In recent years, the main source of friction in the U.S.–Japanese defense relationship has been local opposition to the basing of U.S. marines on the Japanese island of Okinawa. . . . McCormack and Norimatsu lay bare the resentment’s deeper historical roots. . . . The larger frame for McCormack and Norimatsu’s analysis is their sharply worded indictment of the U.S.–Japanese relationship, which they believe is constructed not so much to defend Japan as to serve a U.S. forward deployment strategy aimed at Southeast Asia and China.
Andrew J. Nathan, Columbia University
; Foreign Affairs
McCormack and Norimatsu provide the first comprehensive overview of Okinawan history from earliest times to the present. They devote most attention to Okinawa's relationship with Japan since the 19th century, its terrible fate in WW II, and its status as the keystone of the US military presence in East Asia and the main source of friction in the US-Japan defense relationship. The authors show that Okinawan resistance to the basing of US Marines there is not of recent origin but has deep historical roots in Okinawans' view of themselves as an ethnic minority historically separate from the Japanese and in their belief that Tokyo treats them as second-class citizens, sacrificing their interests to Japan's relationship with the US. Basing their work on a wide range of sources and interviews, including
documents, the authors frame their analysis in a harshly worded indictment of the bilateral US-Japan relationship, which they claim is designed to serve US geopolitical strategy in Asia rather than to defend Japan and forces Tokyo to take a subservient role. For those interested in Okinawa and Okinawa's relationship with mainland Japan and for a different perspective on US-Japan relations.
Recommended. All levels/libraries.
The U.S. bases in Okinawa continue to be an irritant in bilateral relations. This book shifts our focus from Tokyo and Washington to the perceptions and grievances of Okinawans and why they oppose the U.S. presence. The authors help readers understand a grassroots democratic movement challenging the garrison island status quo.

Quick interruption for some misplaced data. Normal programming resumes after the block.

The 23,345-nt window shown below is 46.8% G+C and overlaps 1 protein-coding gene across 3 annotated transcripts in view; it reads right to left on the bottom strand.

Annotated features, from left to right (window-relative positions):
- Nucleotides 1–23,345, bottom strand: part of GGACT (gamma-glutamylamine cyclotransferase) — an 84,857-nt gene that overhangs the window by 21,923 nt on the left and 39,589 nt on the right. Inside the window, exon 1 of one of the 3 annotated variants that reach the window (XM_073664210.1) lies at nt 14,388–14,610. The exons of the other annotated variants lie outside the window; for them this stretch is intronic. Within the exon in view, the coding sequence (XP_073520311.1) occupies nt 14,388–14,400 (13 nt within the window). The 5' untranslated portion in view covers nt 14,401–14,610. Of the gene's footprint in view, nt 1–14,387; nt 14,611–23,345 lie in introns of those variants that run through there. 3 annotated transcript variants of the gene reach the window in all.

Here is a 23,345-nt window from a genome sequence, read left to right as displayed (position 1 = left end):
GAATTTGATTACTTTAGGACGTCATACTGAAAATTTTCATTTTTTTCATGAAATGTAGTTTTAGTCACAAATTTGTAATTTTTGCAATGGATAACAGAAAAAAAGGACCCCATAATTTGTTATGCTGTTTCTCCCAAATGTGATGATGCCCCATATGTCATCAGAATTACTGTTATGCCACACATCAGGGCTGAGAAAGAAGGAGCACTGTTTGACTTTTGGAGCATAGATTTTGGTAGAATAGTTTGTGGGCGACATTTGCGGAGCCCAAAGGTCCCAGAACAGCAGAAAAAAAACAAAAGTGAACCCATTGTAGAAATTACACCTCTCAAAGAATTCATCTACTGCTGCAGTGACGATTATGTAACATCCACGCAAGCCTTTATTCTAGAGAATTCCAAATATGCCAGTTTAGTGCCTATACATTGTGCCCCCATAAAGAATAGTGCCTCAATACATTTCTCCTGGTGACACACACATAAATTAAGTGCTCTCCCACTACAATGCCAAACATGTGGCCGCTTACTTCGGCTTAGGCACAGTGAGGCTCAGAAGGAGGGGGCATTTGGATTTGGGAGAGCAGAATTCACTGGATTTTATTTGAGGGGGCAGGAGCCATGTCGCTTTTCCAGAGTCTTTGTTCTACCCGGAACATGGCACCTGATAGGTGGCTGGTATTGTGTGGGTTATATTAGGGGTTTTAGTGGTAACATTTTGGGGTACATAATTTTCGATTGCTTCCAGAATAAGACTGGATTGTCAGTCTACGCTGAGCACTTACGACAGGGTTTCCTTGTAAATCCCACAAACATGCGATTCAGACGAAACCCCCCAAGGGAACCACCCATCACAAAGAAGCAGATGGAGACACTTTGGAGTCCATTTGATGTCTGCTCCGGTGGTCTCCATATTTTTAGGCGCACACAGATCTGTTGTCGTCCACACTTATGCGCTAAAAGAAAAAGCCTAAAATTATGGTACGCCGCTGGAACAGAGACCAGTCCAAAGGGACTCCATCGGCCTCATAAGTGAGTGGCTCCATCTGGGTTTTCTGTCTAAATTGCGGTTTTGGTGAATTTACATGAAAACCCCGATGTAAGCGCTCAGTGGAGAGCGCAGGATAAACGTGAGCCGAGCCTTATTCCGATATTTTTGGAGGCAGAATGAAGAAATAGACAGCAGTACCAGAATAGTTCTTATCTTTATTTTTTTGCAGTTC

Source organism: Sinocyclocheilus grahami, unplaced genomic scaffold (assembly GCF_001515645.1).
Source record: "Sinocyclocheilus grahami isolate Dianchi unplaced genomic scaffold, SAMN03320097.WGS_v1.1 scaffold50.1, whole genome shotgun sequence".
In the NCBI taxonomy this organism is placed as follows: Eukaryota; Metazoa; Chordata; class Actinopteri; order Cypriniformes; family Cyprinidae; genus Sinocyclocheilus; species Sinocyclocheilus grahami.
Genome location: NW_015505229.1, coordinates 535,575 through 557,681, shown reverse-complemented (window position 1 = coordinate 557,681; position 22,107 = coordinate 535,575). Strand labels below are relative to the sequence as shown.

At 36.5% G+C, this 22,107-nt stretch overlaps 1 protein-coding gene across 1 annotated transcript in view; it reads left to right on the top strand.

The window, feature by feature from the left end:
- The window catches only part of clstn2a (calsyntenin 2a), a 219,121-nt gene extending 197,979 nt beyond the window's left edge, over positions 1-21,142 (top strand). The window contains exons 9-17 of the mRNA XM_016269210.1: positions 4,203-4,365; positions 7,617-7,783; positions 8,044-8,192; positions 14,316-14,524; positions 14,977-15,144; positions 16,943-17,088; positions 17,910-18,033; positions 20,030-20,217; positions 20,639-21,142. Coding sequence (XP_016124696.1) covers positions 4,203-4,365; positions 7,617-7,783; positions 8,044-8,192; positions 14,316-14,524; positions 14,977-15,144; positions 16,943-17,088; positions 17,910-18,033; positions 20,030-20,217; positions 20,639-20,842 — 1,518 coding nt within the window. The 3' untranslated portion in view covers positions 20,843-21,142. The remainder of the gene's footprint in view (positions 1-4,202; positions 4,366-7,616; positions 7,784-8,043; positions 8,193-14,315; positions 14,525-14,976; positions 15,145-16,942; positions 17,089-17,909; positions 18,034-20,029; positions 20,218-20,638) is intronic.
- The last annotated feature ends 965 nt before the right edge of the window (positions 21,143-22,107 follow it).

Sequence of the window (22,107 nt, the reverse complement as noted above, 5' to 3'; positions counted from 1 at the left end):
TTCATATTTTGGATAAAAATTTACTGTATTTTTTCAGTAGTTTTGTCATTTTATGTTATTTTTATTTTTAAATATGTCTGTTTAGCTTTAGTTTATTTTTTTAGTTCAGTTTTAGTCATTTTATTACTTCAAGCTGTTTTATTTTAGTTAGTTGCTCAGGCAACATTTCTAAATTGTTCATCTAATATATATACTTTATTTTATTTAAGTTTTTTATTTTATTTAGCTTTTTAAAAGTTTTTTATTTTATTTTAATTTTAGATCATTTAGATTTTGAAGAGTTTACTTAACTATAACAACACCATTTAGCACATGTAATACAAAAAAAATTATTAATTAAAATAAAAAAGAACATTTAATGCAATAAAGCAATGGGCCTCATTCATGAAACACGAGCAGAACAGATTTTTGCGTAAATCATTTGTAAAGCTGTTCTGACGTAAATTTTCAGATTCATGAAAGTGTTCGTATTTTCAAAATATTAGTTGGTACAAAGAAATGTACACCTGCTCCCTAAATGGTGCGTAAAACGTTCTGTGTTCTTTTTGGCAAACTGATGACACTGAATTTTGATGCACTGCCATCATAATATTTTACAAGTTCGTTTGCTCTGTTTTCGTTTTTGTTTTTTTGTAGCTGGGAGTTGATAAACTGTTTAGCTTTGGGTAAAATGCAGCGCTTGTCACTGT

draws a wide picture around the efforts by the people of the Okinawa island chain, Japan's southernmost prefecture, to throw off the enormous US military presence lodged on their limited land area since the horrific battles of early 1945, when a quarter of the Okinawan population died as drafted civilian pawns in the defense.
offers unique perspectives on the island
s tragic history and current plight.
Asian Studies Review
This book is essential reading for anyone interested in contemporary U.S.-Japan relations. It draws on public statements and 'confidential' communications by officials of both governments . . . They reveal, in graphic detail and colorful language, the unrelieved condescension of U.S. officials and the shameless subservience of their Japanese counterparts in this decidedly '[un]equal partnership.' The messages include 'secret accords' to maintain extraterritorial status for U.S. forces in Japan and to perpetuate the disproportionate U.S. military presence in Okinawa with the option to introduce nuclear weapons even after its reversion to Japanese administration in 1972. . . .The most moving portions of this book are the personal statements by individuals who have resisted U.S. and Japanese oppression through their public protests, their writings, and their policies as elected officials.
Journal of Japanese Studies